Dani Pedrosa continued his relentless chase of Moto GP title leader Jorge Lorenzo with another victory in the red-flagged rain-shortened Malaysian GP at Sepang. But Lorenzo again managed second to minimize the damage, taking a 23 point lead into the final two races.
The race started wet and got worse, with seven of the 20 starters not making it to the early finish. Stefan Bradl, Cal Crutchlow, Randy De Puniet, Ivan Silva, Colin Edwards, Ben Spies, and Roberto Rolfo all ended up on the pavement in the changeable wet conditions.
Jorge Lorenzo nearly joined them on what turned out to be the last lap of the shortened race, barely saving himself from a huge front-end crash that would have put the injured Casey Stoner into second place. Despite his injured ankle and fears of making things worse, the Aussie rode a gritty race to grab the final podium spot although he’d considered not riding at all out of fear for further injury. He’s still aiming for a win at his final home race in Australia next week before his retirement.
No less a personage than Moto GP hero Valentino Rossi agreed that stopping the race early was the right choice. “Of course I would’ve liked to finish the full race, but there was really too much water,” he said. “I think the decision to stop was correct because in these conditions, the bikes can aquaplane and you can go down in any corner.”
The conditions were compounded because most of the leading riders had completed only a handful of wet laps during practice, and some none at all.
From the start, Lorenzo and Pedrosa soon broke away from the pursuing pack, pushing six seconds ahead of next bestCasey Stoner by the halfway stage of the 20 laps. As in recent races, Pedrosa made his winning pass at about half distance and eased away from the Yamaha rider, just as the rain began to intensify.
It was Pedrosa’s first win in the wet, his third in a row, and his fifth in the last six races. Clearly, he and the Honda have started working very, very well together.
Next up were the two Ducatis of Nicky Hayden and Valentino Rossi. Fourth-place Hayden said, “Those were really tough conditions. I got a good launch, but when Dovizioso got sideways in front of me, I shut off the throttle and lost positions. I was able to recover, but I lost some confidence when the rear tried to come around a couple times … It was clearly the right decision to call the race. There was a lot of water those last couple of laps, and it was almost impossible to see.”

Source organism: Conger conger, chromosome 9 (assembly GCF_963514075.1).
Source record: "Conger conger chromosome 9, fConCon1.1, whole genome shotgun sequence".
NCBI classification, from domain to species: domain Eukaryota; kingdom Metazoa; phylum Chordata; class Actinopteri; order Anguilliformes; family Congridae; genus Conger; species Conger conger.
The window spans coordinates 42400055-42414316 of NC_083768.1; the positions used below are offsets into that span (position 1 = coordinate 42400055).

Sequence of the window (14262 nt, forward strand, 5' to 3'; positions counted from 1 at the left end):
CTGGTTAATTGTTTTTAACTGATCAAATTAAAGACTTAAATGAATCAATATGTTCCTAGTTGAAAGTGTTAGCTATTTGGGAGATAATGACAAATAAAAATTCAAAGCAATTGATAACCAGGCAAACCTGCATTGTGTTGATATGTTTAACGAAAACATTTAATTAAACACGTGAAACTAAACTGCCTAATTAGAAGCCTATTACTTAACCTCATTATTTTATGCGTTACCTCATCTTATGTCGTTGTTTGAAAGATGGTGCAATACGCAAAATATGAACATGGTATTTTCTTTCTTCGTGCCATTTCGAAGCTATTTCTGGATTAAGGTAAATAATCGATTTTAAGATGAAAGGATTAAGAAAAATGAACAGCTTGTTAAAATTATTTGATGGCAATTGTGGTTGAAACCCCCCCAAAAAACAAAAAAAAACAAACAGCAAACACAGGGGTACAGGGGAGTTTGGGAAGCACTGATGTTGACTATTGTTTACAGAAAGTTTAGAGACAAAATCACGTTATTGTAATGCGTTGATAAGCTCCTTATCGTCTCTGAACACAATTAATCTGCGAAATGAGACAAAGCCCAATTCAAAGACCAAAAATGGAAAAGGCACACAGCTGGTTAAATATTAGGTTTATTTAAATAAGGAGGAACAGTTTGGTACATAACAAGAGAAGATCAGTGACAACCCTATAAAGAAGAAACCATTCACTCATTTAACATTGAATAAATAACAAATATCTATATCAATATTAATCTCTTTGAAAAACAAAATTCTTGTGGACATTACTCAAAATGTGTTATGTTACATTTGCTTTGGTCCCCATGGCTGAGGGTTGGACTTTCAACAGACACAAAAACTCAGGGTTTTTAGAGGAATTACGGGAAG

The rest of the top 10 survivors, er, finishers, were Alvaro Bautista (San Carlo Gresini Honda), Hector Barbera (Pramac Ducati, Aleix Espargaro on the top CRT bike (Aprilia-Aspar/ART), James Ellison (Aprilia-PBM/ART) in by far his best finish of the year, and Karel Abraham (Cardion AB Ducati).
Oddly, Lorenzo was the only Yamaha rider not to crash. Ben Spies suffered a nasty high-side to continue his season from Hell: “What a shocking race, the water on the track was incredible … That was one of the wettest races I’ve had in a long time, my shoulder’s really sore from the fall but thankfully nothing too serious so I’ll be able to ride in Australia.”
A typically mad Moto 2 race was made even wilder than usual by the rain. Andrea de Angelis grabbed his first win in the class ahead of Anthony West and Gino Rea. Championship leader Marc Marquez crashed out and second-place Pol Espargaro could only manage an 11th place, so the title chase will continue at least until the next round in Australia.
In the Moto 3 event, Sandro Cortesi nailed down the first-ever title in the best way with a win. One has to wonder about the absence of Maverick Vinales, who walked away from his team in a huff and flew home to Spain on Friday, an action that’s bound to have repercussions on his career. You’d hate to think that his association with Paris Hilton – who was a partial sponsor of the team in 2011 – had anything to do with his hissy fit.
Next race, Philip Island, Australia, October 28.
World Championship Point Standings after 16 of 18 races:
1. Jorge Lorenzo, Spain, Yamaha Factory Racing, 330 points
2. Dani Pedrosa, Spain, Repsol Honda, 307
3. Casey Stoner, Australia, Repsol Honda, 213
4. Andrea Dovizioso, Italy, Tech 3 Monster Yamaha, 195
5. Alvaro Bautista, Spain, San Carlo Gresini Honda, 154
6. Valentino Rossi, Italy, Marlboro Ducati, 148
7. Cal Crutchlow, U.K., Tech 3 Monster Yamaha, 135
8. Stefan Bradl, Germany, LCR Honda, 125
9. Nicky Hayden, U.S.A., Marlboro Ducati, 114
10. Ben Spies, U.S.A., Yamaha Factory Racing, 88